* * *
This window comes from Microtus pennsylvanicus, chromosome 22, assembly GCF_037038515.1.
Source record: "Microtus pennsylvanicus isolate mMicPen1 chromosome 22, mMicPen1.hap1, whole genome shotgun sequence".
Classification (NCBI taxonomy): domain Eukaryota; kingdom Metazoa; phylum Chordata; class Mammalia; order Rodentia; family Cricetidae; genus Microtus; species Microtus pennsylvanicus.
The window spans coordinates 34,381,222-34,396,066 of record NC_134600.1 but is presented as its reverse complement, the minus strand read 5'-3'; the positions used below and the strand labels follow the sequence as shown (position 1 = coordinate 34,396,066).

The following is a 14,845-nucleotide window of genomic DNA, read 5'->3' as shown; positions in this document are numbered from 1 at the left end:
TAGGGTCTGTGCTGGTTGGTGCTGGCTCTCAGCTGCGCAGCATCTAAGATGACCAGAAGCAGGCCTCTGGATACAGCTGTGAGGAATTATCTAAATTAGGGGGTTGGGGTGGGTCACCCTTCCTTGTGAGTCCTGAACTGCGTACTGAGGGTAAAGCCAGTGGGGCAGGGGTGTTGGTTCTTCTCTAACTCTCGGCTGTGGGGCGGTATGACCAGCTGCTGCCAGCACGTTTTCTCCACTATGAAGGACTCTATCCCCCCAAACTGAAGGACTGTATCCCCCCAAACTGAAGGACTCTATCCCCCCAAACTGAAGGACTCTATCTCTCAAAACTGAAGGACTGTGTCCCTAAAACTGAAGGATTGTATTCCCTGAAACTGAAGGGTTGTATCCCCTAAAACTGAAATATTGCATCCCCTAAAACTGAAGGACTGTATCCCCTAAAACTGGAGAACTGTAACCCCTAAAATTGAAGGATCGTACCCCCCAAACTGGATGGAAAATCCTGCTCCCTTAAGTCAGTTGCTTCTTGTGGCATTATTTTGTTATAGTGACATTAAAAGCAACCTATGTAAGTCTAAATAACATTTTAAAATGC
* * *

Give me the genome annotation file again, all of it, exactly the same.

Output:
This window comes from Microtus pennsylvanicus, chromosome 22, assembly GCF_037038515.1.
Source record: "Microtus pennsylvanicus isolate mMicPen1 chromosome 22, mMicPen1.hap1, whole genome shotgun sequence".
Classification (NCBI taxonomy): domain Eukaryota; kingdom Metazoa; phylum Chordata; class Mammalia; order Rodentia; family Cricetidae; genus Microtus; species Microtus pennsylvanicus.
The window spans coordinates 34,381,222-34,396,066 of record NC_134600.1 but is presented as its reverse complement, the minus strand read 5'-3'; the positions used below and the strand labels follow the sequence as shown (position 1 = coordinate 34,396,066).

The following is a 14,845-nucleotide window of genomic DNA, read 5'->3' as shown; positions in this document are numbered from 1 at the left end:
TAGGGTCTGTGCTGGTTGGTGCTGGCTCTCAGCTGCGCAGCATCTAAGATGACCAGAAGCAGGCCTCTGGATACAGCTGTGAGGAATTATCTAAATTAGGGGGTTGGGGTGGGTCACCCTTCCTTGTGAGTCCTGAACTGCGTACTGAGGGTAAAGCCAGTGGGGCAGGGGTGTTGGTTCTTCTCTAACTCTCGGCTGTGGGGCGGTATGACCAGCTGCTGCCAGCACGTTTTCTCCACTATGAAGGACTCTATCCCCCCAAACTGAAGGACTGTATCCCCCCAAACTGAAGGACTCTATCCCCCCAAACTGAAGGACTCTATCTCTCAAAACTGAAGGACTGTGTCCCTAAAACTGAAGGATTGTATTCCCTGAAACTGAAGGGTTGTATCCCCTAAAACTGAAATATTGCATCCCCTAAAACTGAAGGACTGTATCCCCTAAAACTGGAGAACTGTAACCCCTAAAATTGAAGGATCGTACCCCCCAAACTGGATGGAAAATCCTGCTCCCTTAAGTCAGTTGCTTCTTGTGGCATTATTTTGTTATAGTGACATTAAAAGCAACCTATGTAAGTCTAAATAACATTTTAAAATGC